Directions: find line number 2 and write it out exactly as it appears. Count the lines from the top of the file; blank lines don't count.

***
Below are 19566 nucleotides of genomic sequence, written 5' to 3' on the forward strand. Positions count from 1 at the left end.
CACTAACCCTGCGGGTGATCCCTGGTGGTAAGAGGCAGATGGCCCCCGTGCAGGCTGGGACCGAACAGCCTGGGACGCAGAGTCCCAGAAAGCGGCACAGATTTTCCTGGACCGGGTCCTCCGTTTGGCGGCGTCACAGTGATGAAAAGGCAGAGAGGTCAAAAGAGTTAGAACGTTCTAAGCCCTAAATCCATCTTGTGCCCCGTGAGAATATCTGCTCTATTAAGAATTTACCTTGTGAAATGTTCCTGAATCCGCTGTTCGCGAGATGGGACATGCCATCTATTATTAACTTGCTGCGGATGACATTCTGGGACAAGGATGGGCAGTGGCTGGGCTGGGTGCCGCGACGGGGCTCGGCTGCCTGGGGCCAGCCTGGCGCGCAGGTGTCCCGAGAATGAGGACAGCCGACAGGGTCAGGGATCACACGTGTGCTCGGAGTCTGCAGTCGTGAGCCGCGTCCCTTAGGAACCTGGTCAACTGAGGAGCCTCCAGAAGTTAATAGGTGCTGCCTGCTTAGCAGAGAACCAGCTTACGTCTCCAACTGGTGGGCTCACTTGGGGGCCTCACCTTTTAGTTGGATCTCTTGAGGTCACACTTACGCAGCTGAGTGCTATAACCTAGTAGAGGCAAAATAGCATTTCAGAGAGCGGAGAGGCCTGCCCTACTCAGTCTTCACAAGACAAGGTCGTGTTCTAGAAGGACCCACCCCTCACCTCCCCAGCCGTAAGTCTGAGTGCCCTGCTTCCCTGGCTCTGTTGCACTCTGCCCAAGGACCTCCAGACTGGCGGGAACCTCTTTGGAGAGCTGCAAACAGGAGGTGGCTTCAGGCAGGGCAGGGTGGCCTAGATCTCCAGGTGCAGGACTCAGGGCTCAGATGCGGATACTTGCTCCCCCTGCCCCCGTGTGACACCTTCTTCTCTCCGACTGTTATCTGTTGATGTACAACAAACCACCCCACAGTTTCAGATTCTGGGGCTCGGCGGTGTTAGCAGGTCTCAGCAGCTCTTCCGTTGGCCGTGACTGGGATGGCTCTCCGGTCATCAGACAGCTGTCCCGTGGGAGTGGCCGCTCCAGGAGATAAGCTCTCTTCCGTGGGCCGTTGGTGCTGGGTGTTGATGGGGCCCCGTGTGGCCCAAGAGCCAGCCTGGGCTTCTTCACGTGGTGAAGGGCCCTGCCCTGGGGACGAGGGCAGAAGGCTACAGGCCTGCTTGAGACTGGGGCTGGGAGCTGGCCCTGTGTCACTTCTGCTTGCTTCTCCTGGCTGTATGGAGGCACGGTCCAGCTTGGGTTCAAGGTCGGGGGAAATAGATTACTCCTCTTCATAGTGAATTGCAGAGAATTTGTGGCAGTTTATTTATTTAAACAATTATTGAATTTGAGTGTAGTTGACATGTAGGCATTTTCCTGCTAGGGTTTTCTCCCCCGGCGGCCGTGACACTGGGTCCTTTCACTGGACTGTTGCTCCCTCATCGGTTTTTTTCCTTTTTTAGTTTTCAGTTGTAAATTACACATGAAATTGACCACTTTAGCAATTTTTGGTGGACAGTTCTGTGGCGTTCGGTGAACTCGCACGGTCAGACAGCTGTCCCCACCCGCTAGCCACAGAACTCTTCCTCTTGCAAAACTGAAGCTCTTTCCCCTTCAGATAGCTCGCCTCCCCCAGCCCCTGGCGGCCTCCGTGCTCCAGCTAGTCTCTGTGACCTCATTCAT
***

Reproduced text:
CACTAACCCTGCGGGTGATCCCTGGTGGTAAGAGGCAGATGGCCCCCGTGCAGGCTGGGACCGAACAGCCTGGGACGCAGAGTCCCAGAAAGCGGCACAGATTTTCCTGGACCGGGTCCTCCGTTTGGCGGCGTCACAGTGATGAAAAGGCAGAGAGGTCAAAAGAGTTAGAACGTTCTAAGCCCTAAATCCATCTTGTGCCCCGTGAGAATATCTGCTCTATTAAGAATTTACCTTGTGAAATGTTCCTGAATCCGCTGTTCGCGAGATGGGACATGCCATCTATTATTAACTTGCTGCGGATGACATTCTGGGACAAGGATGGGCAGTGGCTGGGCTGGGTGCCGCGACGGGGCTCGGCTGCCTGGGGCCAGCCTGGCGCGCAGGTGTCCCGAGAATGAGGACAGCCGACAGGGTCAGGGATCACACGTGTGCTCGGAGTCTGCAGTCGTGAGCCGCGTCCCTTAGGAACCTGGTCAACTGAGGAGCCTCCAGAAGTTAATAGGTGCTGCCTGCTTAGCAGAGAACCAGCTTACGTCTCCAACTGGTGGGCTCACTTGGGGGCCTCACCTTTTAGTTGGATCTCTTGAGGTCACACTTACGCAGCTGAGTGCTATAACCTAGTAGAGGCAAAATAGCATTTCAGAGAGCGGAGAGGCCTGCCCTACTCAGTCTTCACAAGACAAGGTCGTGTTCTAGAAGGACCCACCCCTCACCTCCCCAGCCGTAAGTCTGAGTGCCCTGCTTCCCTGGCTCTGTTGCACTCTGCCCAAGGACCTCCAGACTGGCGGGAACCTCTTTGGAGAGCTGCAAACAGGAGGTGGCTTCAGGCAGGGCAGGGTGGCCTAGATCTCCAGGTGCAGGACTCAGGGCTCAGATGCGGATACTTGCTCCCCCTGCCCCCGTGTGACACCTTCTTCTCTCCGACTGTTATCTGTTGATGTACAACAAACCACCCCACAGTTTCAGATTCTGGGGCTCGGCGGTGTTAGCAGGTCTCAGCAGCTCTTCCGTTGGCCGTGACTGGGATGGCTCTCCGGTCATCAGACAGCTGTCCCGTGGGAGTGGCCGCTCCAGGAGATAAGCTCTCTTCCGTGGGCCGTTGGTGCTGGGTGTTGATGGGGCCCCGTGTGGCCCAAGAGCCAGCCTGGGCTTCTTCACGTGGTGAAGGGCCCTGCCCTGGGGACGAGGGCAGAAGGCTACAGGCCTGCTTGAGACTGGGGCTGGGAGCTGGCCCTGTGTCACTTCTGCTTGCTTCTCCTGGCTGTATGGAGGCACGGTCCAGCTTGGGTTCAAGGTCGGGGGAAATAGATTACTCCTCTTCATAGTGAATTGCAGAGAATTTGTGGCAGTTTATTTATTTAAACAATTATTGAATTTGAGTGTAGTTGACATGTAGGCATTTTCCTGCTAGGGTTTTCTCCCCCGGCGGCCGTGACACTGGGTCCTTTCACTGGACTGTTGCTCCCTCATCGGTTTTTTTCCTTTTTTAGTTTTCAGTTGTAAATTACACATGAAATTGACCACTTTAGCAATTTTTGGTGGACAGTTCTGTGGCGTTCGGTGAACTCGCACGGTCAGACAGCTGTCCCCACCCGCTAGCCACAGAACTCTTCCTCTTGCAAAACTGAAGCTCTTTCCCCTTCAGATAGCTCGCCTCCCCCAGCCCCTGGCGGCCTCCGTGCTCCAGCTAGTCTCTGTGACCTCATTCAT